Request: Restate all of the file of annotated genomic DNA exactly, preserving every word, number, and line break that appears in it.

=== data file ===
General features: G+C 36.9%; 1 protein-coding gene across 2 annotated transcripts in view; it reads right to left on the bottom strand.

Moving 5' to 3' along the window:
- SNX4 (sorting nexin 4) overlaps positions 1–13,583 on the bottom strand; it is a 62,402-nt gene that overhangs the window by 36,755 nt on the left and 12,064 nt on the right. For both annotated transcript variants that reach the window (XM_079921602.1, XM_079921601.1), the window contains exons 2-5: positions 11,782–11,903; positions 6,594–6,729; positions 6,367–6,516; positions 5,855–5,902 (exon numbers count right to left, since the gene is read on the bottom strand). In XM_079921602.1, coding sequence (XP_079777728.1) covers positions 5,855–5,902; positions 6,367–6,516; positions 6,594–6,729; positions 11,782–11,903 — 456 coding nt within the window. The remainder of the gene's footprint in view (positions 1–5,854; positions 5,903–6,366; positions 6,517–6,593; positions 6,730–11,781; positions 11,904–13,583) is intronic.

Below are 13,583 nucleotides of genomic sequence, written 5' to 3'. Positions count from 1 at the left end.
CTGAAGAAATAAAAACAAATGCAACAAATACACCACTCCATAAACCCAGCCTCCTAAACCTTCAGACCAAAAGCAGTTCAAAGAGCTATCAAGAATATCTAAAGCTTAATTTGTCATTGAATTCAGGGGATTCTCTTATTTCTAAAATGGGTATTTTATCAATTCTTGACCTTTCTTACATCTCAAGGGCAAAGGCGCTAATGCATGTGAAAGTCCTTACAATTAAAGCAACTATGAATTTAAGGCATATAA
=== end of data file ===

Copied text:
General features: G+C 36.9%; 1 protein-coding gene across 2 annotated transcripts in view; it reads right to left on the bottom strand.

Moving 5' to 3' along the window:
- SNX4 (sorting nexin 4) overlaps positions 1–13,583 on the bottom strand; it is a 62,402-nt gene that overhangs the window by 36,755 nt on the left and 12,064 nt on the right. For both annotated transcript variants that reach the window (XM_079921602.1, XM_079921601.1), the window contains exons 2-5: positions 11,782–11,903; positions 6,594–6,729; positions 6,367–6,516; positions 5,855–5,902 (exon numbers count right to left, since the gene is read on the bottom strand). In XM_079921602.1, coding sequence (XP_079777728.1) covers positions 5,855–5,902; positions 6,367–6,516; positions 6,594–6,729; positions 11,782–11,903 — 456 coding nt within the window. The remainder of the gene's footprint in view (positions 1–5,854; positions 5,903–6,366; positions 6,517–6,593; positions 6,730–11,781; positions 11,904–13,583) is intronic.

Below are 13,583 nucleotides of genomic sequence, written 5' to 3'. Positions count from 1 at the left end.
CTGAAGAAATAAAAACAAATGCAACAAATACACCACTCCATAAACCCAGCCTCCTAAACCTTCAGACCAAAAGCAGTTCAAAGAGCTATCAAGAATATCTAAAGCTTAATTTGTCATTGAATTCAGGGGATTCTCTTATTTCTAAAATGGGTATTTTATCAATTCTTGACCTTTCTTACATCTCAAGGGCAAAGGCGCTAATGCATGTGAAAGTCCTTACAATTAAAGCAACTATGAATTTAAGGCATATAA